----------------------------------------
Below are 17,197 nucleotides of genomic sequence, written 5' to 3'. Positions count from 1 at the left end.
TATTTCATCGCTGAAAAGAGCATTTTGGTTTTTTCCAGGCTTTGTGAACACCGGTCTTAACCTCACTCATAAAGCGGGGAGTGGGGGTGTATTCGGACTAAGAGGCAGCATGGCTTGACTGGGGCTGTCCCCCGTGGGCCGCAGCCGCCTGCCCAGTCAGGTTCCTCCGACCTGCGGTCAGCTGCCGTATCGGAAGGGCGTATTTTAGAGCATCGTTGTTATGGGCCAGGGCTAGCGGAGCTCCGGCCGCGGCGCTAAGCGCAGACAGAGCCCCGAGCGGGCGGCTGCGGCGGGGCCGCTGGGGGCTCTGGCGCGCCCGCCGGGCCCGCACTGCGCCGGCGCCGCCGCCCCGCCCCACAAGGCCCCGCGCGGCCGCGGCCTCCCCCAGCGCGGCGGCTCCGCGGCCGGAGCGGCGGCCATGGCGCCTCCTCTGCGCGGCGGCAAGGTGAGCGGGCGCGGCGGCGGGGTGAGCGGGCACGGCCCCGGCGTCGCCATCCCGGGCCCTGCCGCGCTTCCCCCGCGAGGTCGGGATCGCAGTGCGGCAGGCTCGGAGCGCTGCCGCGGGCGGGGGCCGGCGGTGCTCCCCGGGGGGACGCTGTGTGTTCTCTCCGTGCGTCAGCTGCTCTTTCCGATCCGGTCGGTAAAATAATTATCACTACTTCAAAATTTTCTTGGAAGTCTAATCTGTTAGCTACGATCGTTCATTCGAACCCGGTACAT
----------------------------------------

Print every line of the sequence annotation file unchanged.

Below are 17,197 nucleotides of genomic sequence, written 5' to 3'. Positions count from 1 at the left end.
TATTTCATCGCTGAAAAGAGCATTTTGGTTTTTTCCAGGCTTTGTGAACACCGGTCTTAACCTCACTCATAAAGCGGGGAGTGGGGGTGTATTCGGACTAAGAGGCAGCATGGCTTGACTGGGGCTGTCCCCCGTGGGCCGCAGCCGCCTGCCCAGTCAGGTTCCTCCGACCTGCGGTCAGCTGCCGTATCGGAAGGGCGTATTTTAGAGCATCGTTGTTATGGGCCAGGGCTAGCGGAGCTCCGGCCGCGGCGCTAAGCGCAGACAGAGCCCCGAGCGGGCGGCTGCGGCGGGGCCGCTGGGGGCTCTGGCGCGCCCGCCGGGCCCGCACTGCGCCGGCGCCGCCGCCCCGCCCCACAAGGCCCCGCGCGGCCGCGGCCTCCCCCAGCGCGGCGGCTCCGCGGCCGGAGCGGCGGCCATGGCGCCTCCTCTGCGCGGCGGCAAGGTGAGCGGGCGCGGCGGCGGGGTGAGCGGGCACGGCCCCGGCGTCGCCATCCCGGGCCCTGCCGCGCTTCCCCCGCGAGGTCGGGATCGCAGTGCGGCAGGCTCGGAGCGCTGCCGCGGGCGGGGGCCGGCGGTGCTCCCCGGGGGGACGCTGTGTGTTCTCTCCGTGCGTCAGCTGCTCTTTCCGATCCGGTCGGTAAAATAATTATCACTACTTCAAAATTTTCTTGGAAGTCTAATCTGTTAGCTACGATCGTTCATTCGAACCCGGTACAT